A few weeks ago we made a little side trip to the Biltmore Estate when we were in North Carolina. Because Eric is the one who 1) plans all details of our vacations and 2) has an actual understanding of geography, I announced blithely, “Hey, since we’re going to be so close, let’s go to the Biltmore while we’re in the South!”
And Eric, because he loves me and loves any excuse to go anywhere for any reason, said, “Sure. I’ll add it in to the plans.”
I spent two solid days in a freezing cold hotel for the conference while Eric and the kids cavorted around Charlotte. They were sweating while I was freezing, but Sunday was our day to enjoy North Carolina all at the same temperature. We jumped into the van, and an hour into the drive I started to get antsy. It turns out that Asheville isn’t actually that close to Charlotte. Good grief. So I whined a little like a child, but eventually we got there and it was totally worth it.
I’ve seen the Biltmore on TV more times than I can count. I’ve wanted to visit for ages. This was a long-held dream come to life, and I nearly whirled through the roped off hallways. I can’t remember all the details because I was too busy ogling the glory, but I think they have 35 bedrooms and 43 bathrooms. They had a rotisserie kitchen, a pastry kitchen, the regular kitchen, walk in coolers, and at least three pantries each the size of my entire kitchen. Serious money, folks.
After we left the main house and spent $65 for hot dogs and ice cream for 4 people (I kid you not), we drove a few miles (still on the estate) to the farm area and museum.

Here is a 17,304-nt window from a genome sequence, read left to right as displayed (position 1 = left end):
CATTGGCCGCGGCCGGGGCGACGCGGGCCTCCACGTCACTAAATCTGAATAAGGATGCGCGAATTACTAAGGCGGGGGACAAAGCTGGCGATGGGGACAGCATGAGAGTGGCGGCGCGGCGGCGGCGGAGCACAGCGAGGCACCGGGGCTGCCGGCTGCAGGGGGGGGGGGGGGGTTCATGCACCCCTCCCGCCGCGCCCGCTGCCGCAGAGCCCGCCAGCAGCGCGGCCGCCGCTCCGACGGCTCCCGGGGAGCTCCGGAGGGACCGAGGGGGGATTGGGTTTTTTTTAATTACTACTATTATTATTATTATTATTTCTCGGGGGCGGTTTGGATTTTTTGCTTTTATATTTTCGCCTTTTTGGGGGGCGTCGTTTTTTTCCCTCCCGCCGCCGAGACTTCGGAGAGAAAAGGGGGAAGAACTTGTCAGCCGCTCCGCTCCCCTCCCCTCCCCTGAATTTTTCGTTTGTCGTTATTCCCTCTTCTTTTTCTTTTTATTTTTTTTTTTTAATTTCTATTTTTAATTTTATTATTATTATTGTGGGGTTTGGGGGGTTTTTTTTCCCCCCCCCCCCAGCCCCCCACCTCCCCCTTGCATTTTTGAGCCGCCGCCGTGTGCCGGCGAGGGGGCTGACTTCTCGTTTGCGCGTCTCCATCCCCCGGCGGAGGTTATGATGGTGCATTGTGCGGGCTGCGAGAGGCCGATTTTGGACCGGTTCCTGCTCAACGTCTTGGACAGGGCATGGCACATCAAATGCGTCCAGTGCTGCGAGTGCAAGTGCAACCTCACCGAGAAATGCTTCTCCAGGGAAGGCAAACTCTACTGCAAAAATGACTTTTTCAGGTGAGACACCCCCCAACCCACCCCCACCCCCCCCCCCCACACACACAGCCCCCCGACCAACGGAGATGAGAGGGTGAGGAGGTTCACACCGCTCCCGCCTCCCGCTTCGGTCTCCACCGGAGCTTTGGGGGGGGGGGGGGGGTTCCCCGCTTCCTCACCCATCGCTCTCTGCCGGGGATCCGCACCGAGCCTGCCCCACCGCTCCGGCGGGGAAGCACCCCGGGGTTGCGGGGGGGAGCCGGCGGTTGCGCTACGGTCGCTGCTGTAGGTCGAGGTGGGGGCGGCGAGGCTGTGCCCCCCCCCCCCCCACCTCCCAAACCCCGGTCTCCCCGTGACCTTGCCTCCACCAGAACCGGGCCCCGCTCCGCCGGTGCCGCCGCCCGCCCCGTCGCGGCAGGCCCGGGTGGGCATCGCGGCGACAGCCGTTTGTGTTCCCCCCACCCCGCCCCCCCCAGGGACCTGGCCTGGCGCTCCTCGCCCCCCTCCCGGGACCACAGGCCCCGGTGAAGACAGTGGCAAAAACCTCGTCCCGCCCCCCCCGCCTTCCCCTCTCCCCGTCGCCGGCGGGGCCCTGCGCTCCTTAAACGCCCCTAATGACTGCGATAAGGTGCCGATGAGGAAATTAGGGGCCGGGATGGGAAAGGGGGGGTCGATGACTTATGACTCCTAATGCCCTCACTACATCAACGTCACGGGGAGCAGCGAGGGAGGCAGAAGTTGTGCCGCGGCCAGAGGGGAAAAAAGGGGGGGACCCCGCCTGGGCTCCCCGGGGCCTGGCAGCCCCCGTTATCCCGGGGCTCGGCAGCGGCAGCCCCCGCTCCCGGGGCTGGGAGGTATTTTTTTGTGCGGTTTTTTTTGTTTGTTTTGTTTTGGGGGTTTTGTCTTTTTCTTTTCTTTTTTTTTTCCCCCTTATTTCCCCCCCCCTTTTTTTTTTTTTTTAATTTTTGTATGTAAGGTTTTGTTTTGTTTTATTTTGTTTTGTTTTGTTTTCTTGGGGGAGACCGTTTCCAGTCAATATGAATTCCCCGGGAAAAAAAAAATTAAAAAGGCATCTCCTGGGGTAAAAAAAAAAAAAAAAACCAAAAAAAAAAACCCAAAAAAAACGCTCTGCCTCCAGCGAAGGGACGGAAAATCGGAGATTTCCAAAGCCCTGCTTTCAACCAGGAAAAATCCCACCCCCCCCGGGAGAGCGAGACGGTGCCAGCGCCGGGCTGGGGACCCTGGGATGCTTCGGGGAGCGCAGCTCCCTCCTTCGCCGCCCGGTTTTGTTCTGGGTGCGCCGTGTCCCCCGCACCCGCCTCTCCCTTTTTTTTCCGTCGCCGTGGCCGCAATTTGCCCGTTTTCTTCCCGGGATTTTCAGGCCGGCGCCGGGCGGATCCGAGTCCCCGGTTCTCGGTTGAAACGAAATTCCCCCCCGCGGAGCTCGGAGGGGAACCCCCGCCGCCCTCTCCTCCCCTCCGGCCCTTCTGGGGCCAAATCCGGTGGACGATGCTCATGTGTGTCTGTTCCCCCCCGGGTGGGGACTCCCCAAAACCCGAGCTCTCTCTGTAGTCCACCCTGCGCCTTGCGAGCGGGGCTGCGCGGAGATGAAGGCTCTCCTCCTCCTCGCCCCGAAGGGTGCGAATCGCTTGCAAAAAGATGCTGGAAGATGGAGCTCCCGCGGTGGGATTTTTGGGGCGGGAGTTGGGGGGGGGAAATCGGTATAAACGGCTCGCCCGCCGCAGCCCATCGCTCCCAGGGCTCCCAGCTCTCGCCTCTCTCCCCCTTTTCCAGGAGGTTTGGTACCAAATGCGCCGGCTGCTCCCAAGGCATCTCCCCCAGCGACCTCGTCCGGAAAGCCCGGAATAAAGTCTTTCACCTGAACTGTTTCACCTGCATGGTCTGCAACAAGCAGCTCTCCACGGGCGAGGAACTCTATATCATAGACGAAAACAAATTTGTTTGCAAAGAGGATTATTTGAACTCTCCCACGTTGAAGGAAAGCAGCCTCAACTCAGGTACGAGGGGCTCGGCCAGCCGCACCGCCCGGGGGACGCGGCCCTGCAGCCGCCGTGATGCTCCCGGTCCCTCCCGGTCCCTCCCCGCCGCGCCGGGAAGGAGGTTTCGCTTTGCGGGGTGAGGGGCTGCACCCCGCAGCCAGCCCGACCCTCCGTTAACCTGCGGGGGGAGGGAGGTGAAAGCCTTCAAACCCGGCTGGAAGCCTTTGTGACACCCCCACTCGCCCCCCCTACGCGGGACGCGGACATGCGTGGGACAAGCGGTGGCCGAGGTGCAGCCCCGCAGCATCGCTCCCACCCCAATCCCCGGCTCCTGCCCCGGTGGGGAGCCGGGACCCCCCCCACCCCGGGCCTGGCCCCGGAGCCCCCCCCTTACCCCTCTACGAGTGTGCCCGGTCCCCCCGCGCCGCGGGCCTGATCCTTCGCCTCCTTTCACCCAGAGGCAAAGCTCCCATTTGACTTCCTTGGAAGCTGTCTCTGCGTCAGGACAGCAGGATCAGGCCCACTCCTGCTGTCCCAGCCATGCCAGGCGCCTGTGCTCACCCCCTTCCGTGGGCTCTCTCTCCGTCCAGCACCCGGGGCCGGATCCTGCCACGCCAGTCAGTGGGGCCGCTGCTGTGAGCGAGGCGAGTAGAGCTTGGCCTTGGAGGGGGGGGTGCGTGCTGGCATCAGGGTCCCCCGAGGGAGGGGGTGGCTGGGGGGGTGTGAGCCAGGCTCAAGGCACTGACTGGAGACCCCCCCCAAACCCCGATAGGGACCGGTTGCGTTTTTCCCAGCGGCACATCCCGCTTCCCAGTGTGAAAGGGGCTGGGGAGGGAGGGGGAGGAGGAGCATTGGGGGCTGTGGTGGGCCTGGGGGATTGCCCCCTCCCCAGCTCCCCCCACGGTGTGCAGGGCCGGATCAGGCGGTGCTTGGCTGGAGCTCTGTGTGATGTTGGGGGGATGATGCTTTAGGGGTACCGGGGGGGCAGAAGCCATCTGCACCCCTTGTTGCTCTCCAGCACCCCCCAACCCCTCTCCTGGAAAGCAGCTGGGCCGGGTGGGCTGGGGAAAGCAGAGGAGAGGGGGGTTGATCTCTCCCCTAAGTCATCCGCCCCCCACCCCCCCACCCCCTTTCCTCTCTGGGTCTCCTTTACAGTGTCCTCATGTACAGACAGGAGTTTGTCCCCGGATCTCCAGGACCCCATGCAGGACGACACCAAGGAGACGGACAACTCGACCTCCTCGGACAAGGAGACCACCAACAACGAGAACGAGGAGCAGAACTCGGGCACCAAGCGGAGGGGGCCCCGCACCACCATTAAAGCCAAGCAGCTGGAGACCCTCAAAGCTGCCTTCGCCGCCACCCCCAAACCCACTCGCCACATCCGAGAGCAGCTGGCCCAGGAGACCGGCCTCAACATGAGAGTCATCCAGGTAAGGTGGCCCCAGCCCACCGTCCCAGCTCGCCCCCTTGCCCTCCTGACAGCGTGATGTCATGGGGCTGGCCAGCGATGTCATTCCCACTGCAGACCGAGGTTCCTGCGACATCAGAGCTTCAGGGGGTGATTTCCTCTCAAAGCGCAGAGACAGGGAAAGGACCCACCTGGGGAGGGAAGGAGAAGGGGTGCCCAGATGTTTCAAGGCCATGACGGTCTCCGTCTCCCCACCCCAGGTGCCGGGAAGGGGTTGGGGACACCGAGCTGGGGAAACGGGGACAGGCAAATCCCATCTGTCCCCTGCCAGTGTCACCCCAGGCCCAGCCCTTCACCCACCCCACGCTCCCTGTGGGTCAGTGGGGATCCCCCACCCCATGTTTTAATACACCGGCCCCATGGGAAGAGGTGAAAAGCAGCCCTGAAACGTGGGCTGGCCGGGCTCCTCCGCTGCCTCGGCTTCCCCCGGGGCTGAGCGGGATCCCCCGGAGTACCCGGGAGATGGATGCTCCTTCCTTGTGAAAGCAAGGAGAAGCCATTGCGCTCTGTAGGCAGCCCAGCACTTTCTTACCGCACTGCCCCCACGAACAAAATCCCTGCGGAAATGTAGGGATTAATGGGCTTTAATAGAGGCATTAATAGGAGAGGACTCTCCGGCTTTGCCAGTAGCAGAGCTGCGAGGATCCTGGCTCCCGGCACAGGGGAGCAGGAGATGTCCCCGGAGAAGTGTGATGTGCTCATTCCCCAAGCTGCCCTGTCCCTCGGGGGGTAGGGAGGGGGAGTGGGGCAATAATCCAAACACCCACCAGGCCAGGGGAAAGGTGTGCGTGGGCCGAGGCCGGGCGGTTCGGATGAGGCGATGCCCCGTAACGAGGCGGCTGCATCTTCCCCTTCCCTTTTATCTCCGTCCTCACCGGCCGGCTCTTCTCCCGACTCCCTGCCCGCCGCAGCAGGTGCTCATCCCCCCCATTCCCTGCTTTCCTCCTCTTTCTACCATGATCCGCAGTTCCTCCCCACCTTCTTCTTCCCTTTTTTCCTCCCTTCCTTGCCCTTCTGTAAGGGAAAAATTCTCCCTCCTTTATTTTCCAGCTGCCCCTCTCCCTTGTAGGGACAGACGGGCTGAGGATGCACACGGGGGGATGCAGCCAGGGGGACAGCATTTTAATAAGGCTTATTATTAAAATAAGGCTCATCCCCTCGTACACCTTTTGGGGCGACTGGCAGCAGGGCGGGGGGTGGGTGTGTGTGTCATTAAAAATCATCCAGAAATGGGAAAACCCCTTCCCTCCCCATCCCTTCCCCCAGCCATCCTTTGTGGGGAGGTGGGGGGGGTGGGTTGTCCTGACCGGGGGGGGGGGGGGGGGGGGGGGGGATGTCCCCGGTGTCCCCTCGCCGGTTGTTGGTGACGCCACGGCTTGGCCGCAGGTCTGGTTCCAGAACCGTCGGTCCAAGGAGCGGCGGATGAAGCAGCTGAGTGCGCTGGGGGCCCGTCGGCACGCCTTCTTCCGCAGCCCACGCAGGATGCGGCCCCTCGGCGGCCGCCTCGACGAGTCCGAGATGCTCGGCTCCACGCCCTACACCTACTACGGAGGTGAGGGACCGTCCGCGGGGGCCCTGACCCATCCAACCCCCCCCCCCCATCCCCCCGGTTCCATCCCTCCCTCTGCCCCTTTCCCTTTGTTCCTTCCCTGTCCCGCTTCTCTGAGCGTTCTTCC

I quickly moved from awed to inspired. The Vanderbilts had more money than they knew what to do with, and George’s brothers ran the family empire while he just puttered around, traveling and engaging in professional level hobbies. He wanted to turn his estate into a working, self-sufficient farm so he built little houses and his farmhands lived near the farms and barns.
And Edith Vanderbilt, the woman who entertained the highest levels of American society at her dining room table that could seat 35 guests, would often go to sit on the front stoops of these houses to hang out with the farmers’ wives.
Yes. Read that again.
She frequently left that huge, glorious house to go hang out with the farmers’ wives. She ate the cakes they baked for her. She brought them her daughter’s clothes when Cornelia outgrew them. She made sure they had a horse-drawn wagon to get the farm kids to school, she brought baskets of goodies to the mothers of newborns, and she started an after-work school program so the farmers could get good educations. She started a school for African-American servants so they could get certificates and higher placements in good houses.
But she did it at a level of one-to-one contact. She didn’t just send the wagon down to the poor area of the estate with the leftovers. She sat with them on their front porch steps.
This story is reminding me of something…a person who left a truly amazing life to come to the commoners. Someone who made sure the commoners had what they needed, but did it while living among them. Can you think of anyone like that?
You must have the same attitude that Christ Jesus had. Though he was God, he did not think of equality with God as something to cling to. Instead, he gave up his divine privileges; he took the humble position of a slave and was born as a human being. When he appeared in human form, he humbled himself in obedience to God and died a criminal’s death on a cross. (Philippians 2:5-8, NLT)